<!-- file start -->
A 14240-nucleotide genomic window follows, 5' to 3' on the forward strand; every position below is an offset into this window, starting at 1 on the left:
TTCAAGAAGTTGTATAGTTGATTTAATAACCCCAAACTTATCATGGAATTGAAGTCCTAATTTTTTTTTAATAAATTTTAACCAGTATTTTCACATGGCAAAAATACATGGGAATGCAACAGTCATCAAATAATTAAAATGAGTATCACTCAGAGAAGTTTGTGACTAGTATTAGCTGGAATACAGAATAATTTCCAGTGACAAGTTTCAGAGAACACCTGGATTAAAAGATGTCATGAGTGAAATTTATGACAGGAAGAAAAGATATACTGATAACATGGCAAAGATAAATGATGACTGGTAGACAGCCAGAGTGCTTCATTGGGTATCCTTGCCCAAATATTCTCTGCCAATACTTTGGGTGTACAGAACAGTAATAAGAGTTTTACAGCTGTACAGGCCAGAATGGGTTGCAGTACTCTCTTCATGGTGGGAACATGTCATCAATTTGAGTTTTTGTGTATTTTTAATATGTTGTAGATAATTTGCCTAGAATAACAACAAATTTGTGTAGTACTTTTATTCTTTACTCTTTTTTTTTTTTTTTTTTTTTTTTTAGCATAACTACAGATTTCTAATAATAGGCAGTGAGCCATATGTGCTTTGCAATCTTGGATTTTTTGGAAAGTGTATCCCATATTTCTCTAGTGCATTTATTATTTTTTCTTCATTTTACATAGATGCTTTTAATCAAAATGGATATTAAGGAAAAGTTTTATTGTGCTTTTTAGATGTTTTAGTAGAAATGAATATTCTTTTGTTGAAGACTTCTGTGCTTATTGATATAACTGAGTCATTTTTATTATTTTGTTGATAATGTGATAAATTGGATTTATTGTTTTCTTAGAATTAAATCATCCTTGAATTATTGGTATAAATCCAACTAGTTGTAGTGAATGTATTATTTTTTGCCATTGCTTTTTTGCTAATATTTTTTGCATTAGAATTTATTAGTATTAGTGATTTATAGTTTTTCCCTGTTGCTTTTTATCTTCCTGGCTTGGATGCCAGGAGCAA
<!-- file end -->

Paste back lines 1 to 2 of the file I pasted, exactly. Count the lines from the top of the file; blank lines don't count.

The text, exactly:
A 14240-nucleotide genomic window follows, 5' to 3' on the forward strand; every position below is an offset into this window, starting at 1 on the left:
TTCAAGAAGTTGTATAGTTGATTTAATAACCCCAAACTTATCATGGAATTGAAGTCCTAATTTTTTTTTAATAAATTTTAACCAGTATTTTCACATGGCAAAAATACATGGGAATGCAACAGTCATCAAATAATTAAAATGAGTATCACTCAGAGAAGTTTGTGACTAGTATTAGCTGGAATACAGAATAATTTCCAGTGACAAGTTTCAGAGAACACCTGGATTAAAAGATGTCATGAGTGAAATTTATGACAGGAAGAAAAGATATACTGATAACATGGCAAAGATAAATGATGACTGGTAGACAGCCAGAGTGCTTCATTGGGTATCCTTGCCCAAATATTCTCTGCCAATACTTTGGGTGTACAGAACAGTAATAAGAGTTTTACAGCTGTACAGGCCAGAATGGGTTGCAGTACTCTCTTCATGGTGGGAACATGTCATCAATTTGAGTTTTTGTGTATTTTTAATATGTTGTAGATAATTTGCCTAGAATAACAACAAATTTGTGTAGTACTTTTATTCTTTACTCTTTTTTTTTTTTTTTTTTTTTTTTTAGCATAACTACAGATTTCTAATAATAGGCAGTGAGCCATATGTGCTTTGCAATCTTGGATTTTTTGGAAAGTGTATCCCATATTTCTCTAGTGCATTTATTATTTTTTCTTCATTTTACATAGATGCTTTTAATCAAAATGGATATTAAGGAAAAGTTTTATTGTGCTTTTTAGATGTTTTAGTAGAAATGAATATTCTTTTGTTGAAGACTTCTGTGCTTATTGATATAACTGAGTCATTTTTATTATTTTGTTGATAATGTGATAAATTGGATTTATTGTTTTCTTAGAATTAAATCATCCTTGAATTATTGGTATAAATCCAACTAGTTGTAGTGAATGTATTATTTTTTGCCATTGCTTTTTTGCTAATATTTTTTGCATTAGAATTTATTAGTATTAGTGATTTATAGTTTTTCCCTGTTGCTTTTTATCTTCCTGGCTTGGATGCCAGGAGCAA